By Lambert Strether of Corrente.
Lean Logic (LL), “A Dictionary for the Future and How to Survive It,” David Fleming’s magnum opus, was put into form for publication this year after his death in 2010 by his friend and colleague Shaun Chamberlin. (, by Chamberlin, is a less daunting a more linear version of one of the narratives in LL.) I first took note of it in :
I’m delighted to announce the impending publication of David Fleming’s astonishing book Lean Logic, an encyclopedic guide to the principles and practice of life in a deindustrializing world. Fleming was a central figure in the British sustainability movement for decades, and played an important role in the founding of the UK Green Party, the Transition Town Movement, and the New Economics Foundation; he spent some thirty years assembling Lean Logic as a comprehensive book on the ways of thinking and acting we’re going to need to get through the mess ahead.
I’m a sucker for beautiful books, and LL is a beautiful book. Here’s one of the many woodcuts from Howard Phipps:
But I’m also a sucker for the particular kind of beauty — see especially — that comes from breaking down a topic that is not amenable to narrative treatment into entries, and then cross-linking the entries; books like the old version of Roget’s Thesaurus, that had synonyms and antonyms in parallel columns, or dictionaries like the OED, or the Dictionary of the Khazars LL is such a book. :
Each entry is cross referenced via an asterisk system to other entries so you can find yourself moving seamlessly from ‘Sleep’ to ‘Private and Public Sphere’, from ‘Conversation’ to ‘Disconnection’, from ‘False Analogy’ to ‘The Straw Man’ to ‘Aunt Sally’. David’s immense erudition is evident in every entry, populated as they are by everyone from Philetas of Cos, ‘philosopher, romantic poet and tutor to the young Ptolemy II in the fourth century BC’ to contemporary economists and philosophers. Yet every entry is also shot through with his own especial breed of irreverence and his lifelong and unshakeable faith in the ability of individuals, if left to themselves, to organise life to perfection.
(LL’s structure also makes it excellent bathroom (UK: “loo”) reading, and at 623 pages LL also serves to hold the tank top down, a fine example of stacking functions.)
The non-Amazon reviews I can find seem to be mostly from small transition town blogs from the UK (; . and more on David Fleming from . The Mid-Wales Permaculture Network summarizes the intellectual origins of LL:
The Lean perspective originates from the Lean Production systems developed in the 1940s at a Toyota factory in Japan; it maintained low back-up stocks of parts and finished goods, and that forced the whole productive process to develop rapid reactions and to achieve very low rates of error. This in turn meant that workers had responsibility for taking timely decisions in response to local circumstances, forestalling errors rather than waiting for them to happen.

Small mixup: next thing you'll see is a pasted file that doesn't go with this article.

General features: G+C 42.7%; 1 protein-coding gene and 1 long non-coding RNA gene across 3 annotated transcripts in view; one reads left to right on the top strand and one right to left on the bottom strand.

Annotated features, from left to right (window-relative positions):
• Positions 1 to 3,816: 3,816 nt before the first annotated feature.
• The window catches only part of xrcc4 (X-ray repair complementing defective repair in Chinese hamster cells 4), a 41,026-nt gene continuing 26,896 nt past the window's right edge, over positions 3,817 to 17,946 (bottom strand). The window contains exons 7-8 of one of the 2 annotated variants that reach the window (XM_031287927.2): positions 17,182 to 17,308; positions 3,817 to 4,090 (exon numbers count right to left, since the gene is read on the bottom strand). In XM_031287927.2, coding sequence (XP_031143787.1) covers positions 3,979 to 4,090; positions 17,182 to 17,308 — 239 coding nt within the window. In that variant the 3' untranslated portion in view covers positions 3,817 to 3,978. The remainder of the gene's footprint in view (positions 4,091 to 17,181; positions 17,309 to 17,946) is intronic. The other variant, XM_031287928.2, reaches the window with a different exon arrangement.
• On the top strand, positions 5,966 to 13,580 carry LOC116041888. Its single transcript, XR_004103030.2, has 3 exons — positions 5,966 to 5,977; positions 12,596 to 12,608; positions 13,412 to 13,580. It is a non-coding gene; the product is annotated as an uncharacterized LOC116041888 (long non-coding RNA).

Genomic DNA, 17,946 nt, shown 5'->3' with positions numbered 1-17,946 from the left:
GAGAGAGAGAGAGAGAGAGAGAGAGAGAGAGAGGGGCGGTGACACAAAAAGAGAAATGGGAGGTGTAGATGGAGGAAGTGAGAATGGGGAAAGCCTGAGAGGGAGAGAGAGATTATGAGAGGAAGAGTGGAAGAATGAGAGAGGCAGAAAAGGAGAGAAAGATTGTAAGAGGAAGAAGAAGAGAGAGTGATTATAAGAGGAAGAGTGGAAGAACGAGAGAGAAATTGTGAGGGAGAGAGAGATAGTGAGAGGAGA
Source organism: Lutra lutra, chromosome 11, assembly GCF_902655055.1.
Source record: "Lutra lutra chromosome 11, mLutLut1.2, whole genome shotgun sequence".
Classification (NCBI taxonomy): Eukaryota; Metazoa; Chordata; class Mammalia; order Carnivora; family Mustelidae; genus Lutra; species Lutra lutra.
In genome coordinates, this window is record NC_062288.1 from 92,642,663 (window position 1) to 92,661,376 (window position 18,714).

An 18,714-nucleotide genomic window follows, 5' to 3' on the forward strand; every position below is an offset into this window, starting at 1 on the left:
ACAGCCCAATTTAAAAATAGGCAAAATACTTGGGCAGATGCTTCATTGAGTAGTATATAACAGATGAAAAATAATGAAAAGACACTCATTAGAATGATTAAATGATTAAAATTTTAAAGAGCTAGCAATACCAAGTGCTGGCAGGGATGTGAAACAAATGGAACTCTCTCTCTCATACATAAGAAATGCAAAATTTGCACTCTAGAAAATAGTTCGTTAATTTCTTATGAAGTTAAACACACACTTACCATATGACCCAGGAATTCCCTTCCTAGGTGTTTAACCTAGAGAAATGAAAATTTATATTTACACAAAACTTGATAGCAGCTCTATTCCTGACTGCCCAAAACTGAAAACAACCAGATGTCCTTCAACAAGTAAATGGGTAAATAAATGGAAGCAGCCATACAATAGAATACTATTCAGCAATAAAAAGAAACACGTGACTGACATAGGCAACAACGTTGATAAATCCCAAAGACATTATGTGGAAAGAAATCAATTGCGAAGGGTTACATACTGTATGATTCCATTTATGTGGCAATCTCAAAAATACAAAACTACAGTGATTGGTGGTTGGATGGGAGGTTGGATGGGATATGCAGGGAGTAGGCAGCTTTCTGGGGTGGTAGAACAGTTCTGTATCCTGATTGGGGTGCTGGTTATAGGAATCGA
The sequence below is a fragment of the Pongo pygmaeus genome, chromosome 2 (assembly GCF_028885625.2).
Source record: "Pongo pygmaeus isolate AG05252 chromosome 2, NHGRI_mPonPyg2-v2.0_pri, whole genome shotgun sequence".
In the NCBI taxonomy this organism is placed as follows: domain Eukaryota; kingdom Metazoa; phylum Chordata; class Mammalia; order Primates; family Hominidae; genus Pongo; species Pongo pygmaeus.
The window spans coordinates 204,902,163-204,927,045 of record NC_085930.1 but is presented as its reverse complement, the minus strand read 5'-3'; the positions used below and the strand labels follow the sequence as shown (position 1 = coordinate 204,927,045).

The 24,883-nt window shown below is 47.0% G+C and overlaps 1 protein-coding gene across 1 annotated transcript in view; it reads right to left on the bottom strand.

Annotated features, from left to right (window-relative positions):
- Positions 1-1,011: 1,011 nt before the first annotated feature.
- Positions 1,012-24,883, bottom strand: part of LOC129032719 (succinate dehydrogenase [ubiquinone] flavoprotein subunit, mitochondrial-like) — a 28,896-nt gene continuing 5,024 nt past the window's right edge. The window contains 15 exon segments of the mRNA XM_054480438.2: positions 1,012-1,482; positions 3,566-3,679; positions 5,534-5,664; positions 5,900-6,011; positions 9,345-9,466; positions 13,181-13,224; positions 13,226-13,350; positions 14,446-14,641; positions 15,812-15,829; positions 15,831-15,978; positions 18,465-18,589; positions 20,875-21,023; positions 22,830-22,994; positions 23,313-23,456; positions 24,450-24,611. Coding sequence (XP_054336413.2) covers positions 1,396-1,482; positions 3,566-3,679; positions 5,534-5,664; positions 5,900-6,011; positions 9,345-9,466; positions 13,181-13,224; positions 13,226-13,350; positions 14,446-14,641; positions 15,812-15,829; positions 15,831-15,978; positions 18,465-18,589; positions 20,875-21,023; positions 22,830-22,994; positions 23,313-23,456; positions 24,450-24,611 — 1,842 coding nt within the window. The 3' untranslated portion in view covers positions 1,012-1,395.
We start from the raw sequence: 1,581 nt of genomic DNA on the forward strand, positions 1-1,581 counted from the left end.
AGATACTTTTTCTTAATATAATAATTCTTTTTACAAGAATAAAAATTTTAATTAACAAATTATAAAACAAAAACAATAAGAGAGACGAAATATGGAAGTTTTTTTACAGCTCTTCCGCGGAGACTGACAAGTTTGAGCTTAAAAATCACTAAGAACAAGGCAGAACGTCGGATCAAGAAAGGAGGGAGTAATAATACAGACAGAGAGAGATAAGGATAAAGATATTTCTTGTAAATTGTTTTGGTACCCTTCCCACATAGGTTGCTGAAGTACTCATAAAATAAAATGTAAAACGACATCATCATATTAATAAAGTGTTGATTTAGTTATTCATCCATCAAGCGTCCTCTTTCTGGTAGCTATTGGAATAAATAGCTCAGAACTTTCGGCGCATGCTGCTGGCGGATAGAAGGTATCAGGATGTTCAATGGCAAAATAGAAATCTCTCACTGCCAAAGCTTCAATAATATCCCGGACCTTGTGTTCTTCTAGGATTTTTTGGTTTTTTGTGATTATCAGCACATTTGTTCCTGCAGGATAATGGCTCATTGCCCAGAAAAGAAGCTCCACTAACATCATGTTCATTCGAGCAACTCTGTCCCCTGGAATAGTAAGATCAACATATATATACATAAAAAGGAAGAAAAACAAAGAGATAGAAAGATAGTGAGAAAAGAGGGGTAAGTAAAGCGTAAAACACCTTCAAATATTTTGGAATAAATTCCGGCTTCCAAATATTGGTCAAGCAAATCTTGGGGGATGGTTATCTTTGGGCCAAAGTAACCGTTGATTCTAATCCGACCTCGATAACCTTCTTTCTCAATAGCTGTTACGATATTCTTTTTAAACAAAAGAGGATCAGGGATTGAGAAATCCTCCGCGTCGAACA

Since then lean production has evolved into the more broadly based system of management known as lean thinking, the guiding principle of Lean Logic. In the Dictionary, Fleming applies Lean Logic to a future scenario (not a forecast, he insists) of more or less rapid energy descent and climate change (the Climacteric), covering similar ground to David Holmgren’s Future Scenarios (available as a book or online at www.futurescenarios.org), though in much greater scope and detail./p>
The Lean perspective is very evident in that many words you look up in the dictionary will steer you towards a Lean entry; so Permaculture takes you to Lean Food Production.
Permaculture, eh? Let’s start at the Permaculture entry and see where we end up (p. 261). Note the asterisks:
Permaculture is designed to produce a yield within a *closed-loop system, recycling as much as it can of its own *waste, relying on renewable sources of *energy and on ecosystem services such as a healthy soil and natural predators. It uses the *diversity of plants and animals, devising ways to integrate them into productive, *small-scale, local guilds and ecologies. It applies tested patterns to local situations and values the opportunities supplied at the margins between distinct ecologies.
There is emphasis on close observation and personal interaction with the ecology, on the need to adjust our own *intentions in the light of what we observe, and on creative responses to changes in it.
Permaculture has applications both to food production and to whole human habitats. It airms to build complex mosaics of ecological exchange, producing a rich flow of food and *materials with the minimum need for intervention.
I found Fleming’s focus on opportunities at the (literal) margins interesting; I put a good deal of time into the raspberry patch and the front garden area, which are my interfaces to the town; and to protecting the edges of the vegetable garden, with fishing line and distracting plants, from deer. One of the reasons I like permaculture is that I seem to end up doing the right thing without necessarily knowing it at the time; when you find a field like that, you stick with it. But I’d be interested in knowing what practioners in the readership think.
Following an asterisk, let’s go to *Small-scale, which we find redirects us to *Scale (pp 412-414). Here we have a longish entry in the form of an essay, which I excerpt. Again, watch the asterisks:
The advantages that large scale does enjoy come at a high cost. The key to this is that a large system has a relatively short *boundary (border, edge, surface) across which it can obtain its *needs. Large animals and societies have to go to a lot of trouble to import sufficient nutrients and energy to which then have to be distributed over the larger distances in their bodies, with waste having to travel all the way back to the boundaries
(As we often see in the “Shipping” section of Water Cooler.)
And in a large human *community, material waste comes up against the *sorting problem, and tends to be lost from the system rather than recycled.
Well now, that sounds just like our little problem with the landfill! I had intended to take another path on our way toward *resilience, but let’s look at the *sorting problem (p. 435):
Work can be divided into two essential kinds: Mixing and sorting. There are *exceptions subject to circumstances, but as a rule it can be affirmed that mixing is most efficiently done on a large scale, while sorting is most efficiently done on a small scale. This latter is an example of a diseconomy (inefficiency) of scale.